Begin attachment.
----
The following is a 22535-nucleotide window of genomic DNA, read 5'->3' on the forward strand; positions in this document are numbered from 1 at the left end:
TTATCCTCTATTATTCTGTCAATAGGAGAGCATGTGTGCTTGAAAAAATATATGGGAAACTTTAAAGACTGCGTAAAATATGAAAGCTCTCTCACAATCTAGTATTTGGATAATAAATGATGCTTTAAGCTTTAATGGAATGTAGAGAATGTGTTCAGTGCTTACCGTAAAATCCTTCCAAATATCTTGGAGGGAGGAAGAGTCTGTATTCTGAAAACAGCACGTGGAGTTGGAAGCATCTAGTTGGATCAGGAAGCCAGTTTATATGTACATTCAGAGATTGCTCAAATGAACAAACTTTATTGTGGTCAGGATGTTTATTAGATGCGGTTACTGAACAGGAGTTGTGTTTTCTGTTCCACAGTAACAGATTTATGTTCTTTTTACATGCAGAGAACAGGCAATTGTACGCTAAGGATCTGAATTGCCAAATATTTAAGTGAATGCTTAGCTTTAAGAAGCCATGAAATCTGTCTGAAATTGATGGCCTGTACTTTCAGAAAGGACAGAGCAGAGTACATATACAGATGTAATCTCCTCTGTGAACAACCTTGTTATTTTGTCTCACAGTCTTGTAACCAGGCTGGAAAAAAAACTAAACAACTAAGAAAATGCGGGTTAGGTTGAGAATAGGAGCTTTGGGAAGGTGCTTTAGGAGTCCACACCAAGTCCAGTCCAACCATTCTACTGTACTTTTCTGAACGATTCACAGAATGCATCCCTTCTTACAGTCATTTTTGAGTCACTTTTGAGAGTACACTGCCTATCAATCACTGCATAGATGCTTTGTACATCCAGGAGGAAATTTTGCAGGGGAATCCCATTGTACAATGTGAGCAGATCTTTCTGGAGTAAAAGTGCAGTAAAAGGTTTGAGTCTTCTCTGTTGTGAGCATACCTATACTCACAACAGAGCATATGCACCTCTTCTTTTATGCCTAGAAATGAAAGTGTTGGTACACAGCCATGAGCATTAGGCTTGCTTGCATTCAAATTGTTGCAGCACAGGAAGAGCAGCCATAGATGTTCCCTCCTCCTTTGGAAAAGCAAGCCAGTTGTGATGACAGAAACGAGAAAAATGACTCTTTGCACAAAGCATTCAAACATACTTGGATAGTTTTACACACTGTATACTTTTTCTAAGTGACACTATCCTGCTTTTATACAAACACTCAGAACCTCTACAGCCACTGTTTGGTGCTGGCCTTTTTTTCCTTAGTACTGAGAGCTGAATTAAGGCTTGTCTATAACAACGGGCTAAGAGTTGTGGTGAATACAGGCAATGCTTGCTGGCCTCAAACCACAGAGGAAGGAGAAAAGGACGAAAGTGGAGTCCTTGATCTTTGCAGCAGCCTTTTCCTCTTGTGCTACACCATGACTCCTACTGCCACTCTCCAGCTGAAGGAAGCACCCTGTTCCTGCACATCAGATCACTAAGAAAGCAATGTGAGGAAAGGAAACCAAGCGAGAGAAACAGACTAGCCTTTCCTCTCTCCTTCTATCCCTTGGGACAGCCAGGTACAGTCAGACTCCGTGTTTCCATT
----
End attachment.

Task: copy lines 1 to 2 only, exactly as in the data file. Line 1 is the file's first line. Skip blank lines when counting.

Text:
The following is a 22535-nucleotide window of genomic DNA, read 5'->3' on the forward strand; positions in this document are numbered from 1 at the left end:
TTATCCTCTATTATTCTGTCAATAGGAGAGCATGTGTGCTTGAAAAAATATATGGGAAACTTTAAAGACTGCGTAAAATATGAAAGCTCTCTCACAATCTAGTATTTGGATAATAAATGATGCTTTAAGCTTTAATGGAATGTAGAGAATGTGTTCAGTGCTTACCGTAAAATCCTTCCAAATATCTTGGAGGGAGGAAGAGTCTGTATTCTGAAAACAGCACGTGGAGTTGGAAGCATCTAGTTGGATCAGGAAGCCAGTTTATATGTACATTCAGAGATTGCTCAAATGAACAAACTTTATTGTGGTCAGGATGTTTATTAGATGCGGTTACTGAACAGGAGTTGTGTTTTCTGTTCCACAGTAACAGATTTATGTTCTTTTTACATGCAGAGAACAGGCAATTGTACGCTAAGGATCTGAATTGCCAAATATTTAAGTGAATGCTTAGCTTTAAGAAGCCATGAAATCTGTCTGAAATTGATGGCCTGTACTTTCAGAAAGGACAGAGCAGAGTACATATACAGATGTAATCTCCTCTGTGAACAACCTTGTTATTTTGTCTCACAGTCTTGTAACCAGGCTGGAAAAAAAACTAAACAACTAAGAAAATGCGGGTTAGGTTGAGAATAGGAGCTTTGGGAAGGTGCTTTAGGAGTCCACACCAAGTCCAGTCCAACCATTCTACTGTACTTTTCTGAACGATTCACAGAATGCATCCCTTCTTACAGTCATTTTTGAGTCACTTTTGAGAGTACACTGCCTATCAATCACTGCATAGATGCTTTGTACATCCAGGAGGAAATTTTGCAGGGGAATCCCATTGTACAATGTGAGCAGATCTTTCTGGAGTAAAAGTGCAGTAAAAGGTTTGAGTCTTCTCTGTTGTGAGCATACCTATACTCACAACAGAGCATATGCACCTCTTCTTTTATGCCTAGAAATGAAAGTGTTGGTACACAGCCATGAGCATTAGGCTTGCTTGCATTCAAATTGTTGCAGCACAGGAAGAGCAGCCATAGATGTTCCCTCCTCCTTTGGAAAAGCAAGCCAGTTGTGATGACAGAAACGAGAAAAATGACTCTTTGCACAAAGCATTCAAACATACTTGGATAGTTTTACACACTGTATACTTTTTCTAAGTGACACTATCCTGCTTTTATACAAACACTCAGAACCTCTACAGCCACTGTTTGGTGCTGGCCTTTTTTTCCTTAGTACTGAGAGCTGAATTAAGGCTTGTCTATAACAACGGGCTAAGAGTTGTGGTGAATACAGGCAATGCTTGCTGGCCTCAAACCACAGAGGAAGGAGAAAAGGACGAAAGTGGAGTCCTTGATCTTTGCAGCAGCCTTTTCCTCTTGTGCTACACCATGACTCCTACTGCCACTCTCCAGCTGAAGGAAGCACCCTGTTCCTGCACATCAGATCACTAAGAAAGCAATGTGAGGAAAGGAAACCAAGCGAGAGAAACAGACTAGCCTTTCCTCTCTCCTTCTATCCCTTGGGACAGCCAGGTACAGTCAGACTCCGTGTTTCCATT